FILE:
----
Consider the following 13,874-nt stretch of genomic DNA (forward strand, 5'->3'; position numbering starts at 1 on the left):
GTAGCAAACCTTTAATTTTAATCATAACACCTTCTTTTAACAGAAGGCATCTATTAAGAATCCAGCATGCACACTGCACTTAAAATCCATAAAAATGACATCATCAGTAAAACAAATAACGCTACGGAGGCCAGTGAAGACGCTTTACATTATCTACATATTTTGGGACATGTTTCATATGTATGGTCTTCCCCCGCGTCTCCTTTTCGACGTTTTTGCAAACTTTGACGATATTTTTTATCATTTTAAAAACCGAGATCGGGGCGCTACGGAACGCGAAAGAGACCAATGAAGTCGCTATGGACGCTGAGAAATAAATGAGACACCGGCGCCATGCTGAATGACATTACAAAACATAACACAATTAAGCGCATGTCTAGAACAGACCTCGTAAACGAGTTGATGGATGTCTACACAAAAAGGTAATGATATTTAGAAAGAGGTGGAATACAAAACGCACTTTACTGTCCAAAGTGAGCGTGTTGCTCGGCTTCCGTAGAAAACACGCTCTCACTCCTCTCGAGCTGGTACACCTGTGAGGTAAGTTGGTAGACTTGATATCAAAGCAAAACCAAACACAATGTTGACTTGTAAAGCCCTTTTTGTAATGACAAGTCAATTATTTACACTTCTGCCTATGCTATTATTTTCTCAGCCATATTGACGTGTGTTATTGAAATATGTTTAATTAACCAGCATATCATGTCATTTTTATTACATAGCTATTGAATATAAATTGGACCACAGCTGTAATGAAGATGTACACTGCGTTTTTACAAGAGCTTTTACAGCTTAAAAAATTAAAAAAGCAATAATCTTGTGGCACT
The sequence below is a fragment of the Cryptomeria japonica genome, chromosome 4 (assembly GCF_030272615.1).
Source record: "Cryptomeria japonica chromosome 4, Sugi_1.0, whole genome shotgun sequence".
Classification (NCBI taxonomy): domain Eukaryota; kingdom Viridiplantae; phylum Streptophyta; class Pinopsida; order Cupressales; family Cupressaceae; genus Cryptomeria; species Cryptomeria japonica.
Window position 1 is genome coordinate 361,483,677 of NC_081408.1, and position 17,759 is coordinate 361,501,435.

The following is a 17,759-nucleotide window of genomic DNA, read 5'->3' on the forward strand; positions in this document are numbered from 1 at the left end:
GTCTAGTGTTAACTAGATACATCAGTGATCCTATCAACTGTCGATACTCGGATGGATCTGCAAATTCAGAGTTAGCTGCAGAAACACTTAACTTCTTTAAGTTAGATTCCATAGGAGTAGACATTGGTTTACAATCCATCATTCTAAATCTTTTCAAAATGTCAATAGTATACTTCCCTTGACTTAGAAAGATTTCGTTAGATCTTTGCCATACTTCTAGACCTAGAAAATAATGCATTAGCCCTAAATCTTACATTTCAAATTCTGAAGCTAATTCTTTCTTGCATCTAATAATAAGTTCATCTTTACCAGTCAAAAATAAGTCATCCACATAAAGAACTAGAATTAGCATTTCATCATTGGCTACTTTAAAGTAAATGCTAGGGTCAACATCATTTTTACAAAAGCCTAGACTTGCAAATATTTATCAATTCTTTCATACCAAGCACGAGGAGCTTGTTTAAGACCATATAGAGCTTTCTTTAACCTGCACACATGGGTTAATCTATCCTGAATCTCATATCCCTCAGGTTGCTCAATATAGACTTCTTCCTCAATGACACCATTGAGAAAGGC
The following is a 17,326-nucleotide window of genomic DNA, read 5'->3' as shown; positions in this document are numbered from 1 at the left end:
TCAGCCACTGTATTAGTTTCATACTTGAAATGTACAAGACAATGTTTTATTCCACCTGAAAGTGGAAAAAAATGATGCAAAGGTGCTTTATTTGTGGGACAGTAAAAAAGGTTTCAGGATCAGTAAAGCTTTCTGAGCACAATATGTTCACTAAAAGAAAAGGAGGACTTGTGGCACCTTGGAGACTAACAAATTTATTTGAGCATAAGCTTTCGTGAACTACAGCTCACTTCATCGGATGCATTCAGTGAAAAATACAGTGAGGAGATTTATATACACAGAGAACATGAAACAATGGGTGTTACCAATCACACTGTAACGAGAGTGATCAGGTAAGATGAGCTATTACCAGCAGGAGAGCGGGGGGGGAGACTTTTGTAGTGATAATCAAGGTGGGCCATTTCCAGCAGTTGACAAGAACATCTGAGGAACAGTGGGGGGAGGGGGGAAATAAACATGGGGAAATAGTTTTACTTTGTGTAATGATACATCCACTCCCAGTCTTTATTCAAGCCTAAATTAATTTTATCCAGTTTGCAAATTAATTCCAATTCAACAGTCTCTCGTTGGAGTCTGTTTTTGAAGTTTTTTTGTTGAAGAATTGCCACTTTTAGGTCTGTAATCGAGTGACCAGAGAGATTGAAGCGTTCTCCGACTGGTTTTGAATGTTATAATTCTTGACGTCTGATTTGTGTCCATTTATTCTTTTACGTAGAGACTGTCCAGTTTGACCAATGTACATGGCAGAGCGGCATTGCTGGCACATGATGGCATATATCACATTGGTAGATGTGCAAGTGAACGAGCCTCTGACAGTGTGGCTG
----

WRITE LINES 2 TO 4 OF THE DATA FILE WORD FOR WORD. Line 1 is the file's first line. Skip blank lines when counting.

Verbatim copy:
GTAGCAAACCTTTAATTTTAATCATAACACCTTCTTTTAACAGAAGGCATCTATTAAGAATCCAGCATGCACACTGCACTTAAAATCCATAAAAATGACATCATCAGTAAAACAAATAACGCTACGGAGGCCAGTGAAGACGCTTTACATTATCTACATATTTTGGGACATGTTTCATATGTATGGTCTTCCCCCGCGTCTCCTTTTCGACGTTTTTGCAAACTTTGACGATATTTTTTATCATTTTAAAAACCGAGATCGGGGCGCTACGGAACGCGAAAGAGACCAATGAAGTCGCTATGGACGCTGAGAAATAAATGAGACACCGGCGCCATGCTGAATGACATTACAAAACATAACACAATTAAGCGCATGTCTAGAACAGACCTCGTAAACGAGTTGATGGATGTCTACACAAAAAGGTAATGATATTTAGAAAGAGGTGGAATACAAAACGCACTTTACTGTCCAAAGTGAGCGTGTTGCTCGGCTTCCGTAGAAAACACGCTCTCACTCCTCTCGAGCTGGTACACCTGTGAGGTAAGTTGGTAGACTTGATATCAAAGCAAAACCAAACACAATGTTGACTTGTAAAGCCCTTTTTGTAATGACAAGTCAATTATTTACACTTCTGCCTATGCTATTATTTTCTCAGCCATATTGACGTGTGTTATTGAAATATGTTTAATTAACCAGCATATCATGTCATTTTTATTACATAGCTATTGAATATAAATTGGACCACAGCTGTAATGAAGATGTACACTGCGTTTTTACAAGAGCTTTTACAGCTTAAAAAATTAAAAAAGCAATAATCTTGTGGCACT
The sequence below is a fragment of the Cryptomeria japonica genome, chromosome 4 (assembly GCF_030272615.1).
Source record: "Cryptomeria japonica chromosome 4, Sugi_1.0, whole genome shotgun sequence".